The cost of septic system installation varies greatly from area to area; however, for the installation of a tank and absorption field, the EPA states a low of $1,500, a high of $8,000, and a rough average of $4,000. Of course, this average assumes favorable soil conditions and a suitable site on the property, as there a multiple factors that could cause this average cost for septic system installation to increase dramatically.
The Big Picture
Typically, the only time a completely new system is installed is during construction of a new home. If you’re interested in costs because your current septic system has failed, then there are even more factors to consider. The EPA states an average cost of $1,200 to $2,500 to revitalize a failed drain field, but a complete removal and replacement can range from $6,000 to as much as $25,000! So, in the case of a failed system, a big question is the existence of an alternate drain field site; if the property doesn’t have one, then removal and replacement or an expensive work-around are the only options. Clearly, we don’t want our system to fail because the cost of a new one is a huge burden.
Septic Installation Cost Factors
If any of these factors is poor, then a larger (higher cost) drainfield and/or an alternate (higher cost) system will be required :
- Local Government: In most areas, system installation is regulated, so you’ll have to pay their fees and meet their requirements.
- Absorption Level: According to the “Septic Tank – Soil Absorption Systems Fact Sheet” from the EPA, acceptable absorption levels range from 1 to 60 minutes per inch of water; however, the absorption rate affects the size of drainfield you need: 3 minutes per inch = 70 square meters of drainfield per bedroom, while 60 minutes per inch = 340 square meters per bedroom.
- Soil Type: As seen in the table below, percolation levels are higher in sandy soils and are much lower in clay-type soils.
- Topography: Local governments are most concerned about waste from a septic system getting into the water supply without spending enough time in the soil to be sterilized. If the land is too sloped, then a more elaborate, tiered drainfield might be required, leading to a higher septic system cost.
- Bedrock: If bedrock is too close to the surface, then effluent might saturate the ground and overflow to the surface, or it might flow along the bedrock and enter the water supply without being sterilized. If the bedrock is too close to the surface, a more expensive, mound or aerobic alternate system may be necessary.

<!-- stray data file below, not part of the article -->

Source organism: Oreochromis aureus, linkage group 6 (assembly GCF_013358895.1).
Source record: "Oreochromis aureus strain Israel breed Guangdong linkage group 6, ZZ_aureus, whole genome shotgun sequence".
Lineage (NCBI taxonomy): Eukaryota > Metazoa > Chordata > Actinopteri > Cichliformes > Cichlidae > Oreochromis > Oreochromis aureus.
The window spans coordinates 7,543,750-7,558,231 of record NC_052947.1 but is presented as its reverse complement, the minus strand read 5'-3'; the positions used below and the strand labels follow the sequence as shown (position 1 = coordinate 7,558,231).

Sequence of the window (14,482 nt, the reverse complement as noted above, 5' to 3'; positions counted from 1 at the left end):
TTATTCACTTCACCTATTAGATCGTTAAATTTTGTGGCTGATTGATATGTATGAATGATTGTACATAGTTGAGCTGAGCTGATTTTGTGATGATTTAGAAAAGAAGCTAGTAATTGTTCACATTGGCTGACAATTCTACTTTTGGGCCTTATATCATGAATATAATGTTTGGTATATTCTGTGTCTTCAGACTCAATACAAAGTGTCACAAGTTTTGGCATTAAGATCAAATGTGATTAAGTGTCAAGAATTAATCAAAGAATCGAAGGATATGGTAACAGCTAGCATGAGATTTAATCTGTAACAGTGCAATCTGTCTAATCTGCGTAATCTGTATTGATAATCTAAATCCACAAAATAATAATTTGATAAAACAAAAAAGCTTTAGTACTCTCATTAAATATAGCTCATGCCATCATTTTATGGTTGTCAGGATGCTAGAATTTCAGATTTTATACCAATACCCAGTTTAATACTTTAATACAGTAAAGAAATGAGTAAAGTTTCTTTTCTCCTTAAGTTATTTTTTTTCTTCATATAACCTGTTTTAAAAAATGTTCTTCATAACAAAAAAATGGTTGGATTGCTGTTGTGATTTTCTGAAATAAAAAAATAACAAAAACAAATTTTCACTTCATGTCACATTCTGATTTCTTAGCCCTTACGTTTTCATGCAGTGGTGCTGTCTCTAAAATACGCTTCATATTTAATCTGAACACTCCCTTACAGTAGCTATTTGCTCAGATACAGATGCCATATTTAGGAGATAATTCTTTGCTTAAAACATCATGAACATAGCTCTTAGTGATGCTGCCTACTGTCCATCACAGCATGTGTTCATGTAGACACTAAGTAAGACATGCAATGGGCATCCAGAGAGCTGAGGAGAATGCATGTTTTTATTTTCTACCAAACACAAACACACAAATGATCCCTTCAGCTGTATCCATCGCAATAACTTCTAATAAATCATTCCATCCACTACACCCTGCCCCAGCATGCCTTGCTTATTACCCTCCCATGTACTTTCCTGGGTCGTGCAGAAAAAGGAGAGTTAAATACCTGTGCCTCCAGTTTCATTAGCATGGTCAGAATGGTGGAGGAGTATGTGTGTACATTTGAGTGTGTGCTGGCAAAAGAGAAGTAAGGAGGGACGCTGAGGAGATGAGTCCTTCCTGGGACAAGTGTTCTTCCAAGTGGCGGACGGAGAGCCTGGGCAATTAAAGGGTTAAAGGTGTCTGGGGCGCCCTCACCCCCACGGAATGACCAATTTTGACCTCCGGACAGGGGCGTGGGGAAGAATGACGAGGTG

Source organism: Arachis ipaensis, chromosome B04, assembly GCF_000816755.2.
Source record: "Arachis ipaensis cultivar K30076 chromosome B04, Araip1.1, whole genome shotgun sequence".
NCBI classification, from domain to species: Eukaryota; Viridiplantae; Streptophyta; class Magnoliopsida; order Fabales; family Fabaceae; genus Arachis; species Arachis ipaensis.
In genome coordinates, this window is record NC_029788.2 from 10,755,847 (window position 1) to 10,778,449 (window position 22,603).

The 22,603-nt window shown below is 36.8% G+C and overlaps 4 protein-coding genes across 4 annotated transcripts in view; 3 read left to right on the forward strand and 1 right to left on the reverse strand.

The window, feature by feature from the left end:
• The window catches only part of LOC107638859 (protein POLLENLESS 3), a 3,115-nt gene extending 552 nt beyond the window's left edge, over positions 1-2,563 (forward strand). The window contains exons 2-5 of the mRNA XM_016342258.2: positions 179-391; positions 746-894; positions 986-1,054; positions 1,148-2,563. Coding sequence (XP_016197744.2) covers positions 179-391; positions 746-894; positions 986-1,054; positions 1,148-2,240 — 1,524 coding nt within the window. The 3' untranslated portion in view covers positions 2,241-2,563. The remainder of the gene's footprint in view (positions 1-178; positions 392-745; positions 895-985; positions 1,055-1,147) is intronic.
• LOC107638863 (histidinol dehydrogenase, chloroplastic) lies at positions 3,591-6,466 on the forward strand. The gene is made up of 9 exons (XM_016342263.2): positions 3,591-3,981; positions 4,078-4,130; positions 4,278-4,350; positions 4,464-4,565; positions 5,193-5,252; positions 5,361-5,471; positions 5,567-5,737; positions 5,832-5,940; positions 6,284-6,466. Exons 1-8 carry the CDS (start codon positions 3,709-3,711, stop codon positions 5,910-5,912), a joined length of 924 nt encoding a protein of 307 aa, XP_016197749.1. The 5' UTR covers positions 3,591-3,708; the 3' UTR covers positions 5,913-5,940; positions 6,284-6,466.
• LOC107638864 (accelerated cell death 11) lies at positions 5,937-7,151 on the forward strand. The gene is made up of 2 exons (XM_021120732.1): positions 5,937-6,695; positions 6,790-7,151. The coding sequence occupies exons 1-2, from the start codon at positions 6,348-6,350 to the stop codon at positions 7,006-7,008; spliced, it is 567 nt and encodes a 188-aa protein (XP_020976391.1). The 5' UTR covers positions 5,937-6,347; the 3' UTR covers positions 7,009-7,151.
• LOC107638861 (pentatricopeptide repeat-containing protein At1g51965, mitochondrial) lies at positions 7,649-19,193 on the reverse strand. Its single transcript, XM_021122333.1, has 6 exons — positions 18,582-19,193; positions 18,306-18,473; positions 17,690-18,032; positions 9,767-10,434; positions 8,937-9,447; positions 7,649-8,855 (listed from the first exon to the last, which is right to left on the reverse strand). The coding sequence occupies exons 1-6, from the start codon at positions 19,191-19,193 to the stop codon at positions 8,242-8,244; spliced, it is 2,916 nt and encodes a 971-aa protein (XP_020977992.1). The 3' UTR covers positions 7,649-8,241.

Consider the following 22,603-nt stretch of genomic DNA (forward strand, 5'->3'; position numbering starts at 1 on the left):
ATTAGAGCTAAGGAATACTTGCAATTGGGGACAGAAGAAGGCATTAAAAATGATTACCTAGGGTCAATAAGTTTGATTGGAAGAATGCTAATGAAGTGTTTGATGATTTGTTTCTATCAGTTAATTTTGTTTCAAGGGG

- Groundwater: According to the EPA, effluent needs a layer of soil about 60cm thick to be completely sterilized. In low elevation properties or properties very close to water sources, the groundwater may be higher, or seasonably higher, leading to the need for an alternate-type, higher cost installation.
- Climate: If the soil is saturated with rainwater or frozen, then it won’t be able to absorb effluent effectively; in addition, in colder areas, tanks need to be buried deeper because bacteria inside the tank need heat to break down sludge. Finally, in warmer climates, water evaporation aids the absorption of the drainfield. All these factors will be taken into account before the county approves a perc site.
- Setbacks and other Codes: Local governments usually have requirements called “setbacks” that keep property owners from building too close to the edge of their property. These requirements also apply to septic system installations so that a drainfield doesn’t runoff into someone else’s property. In other words, you might have a perfect perc site, but it won’t work because it’s too close to the edge of the property. In addition, some counties might have more strict drainage and waste regulations making an alternate system the only possibility.
Less vs. More Expensive Conditions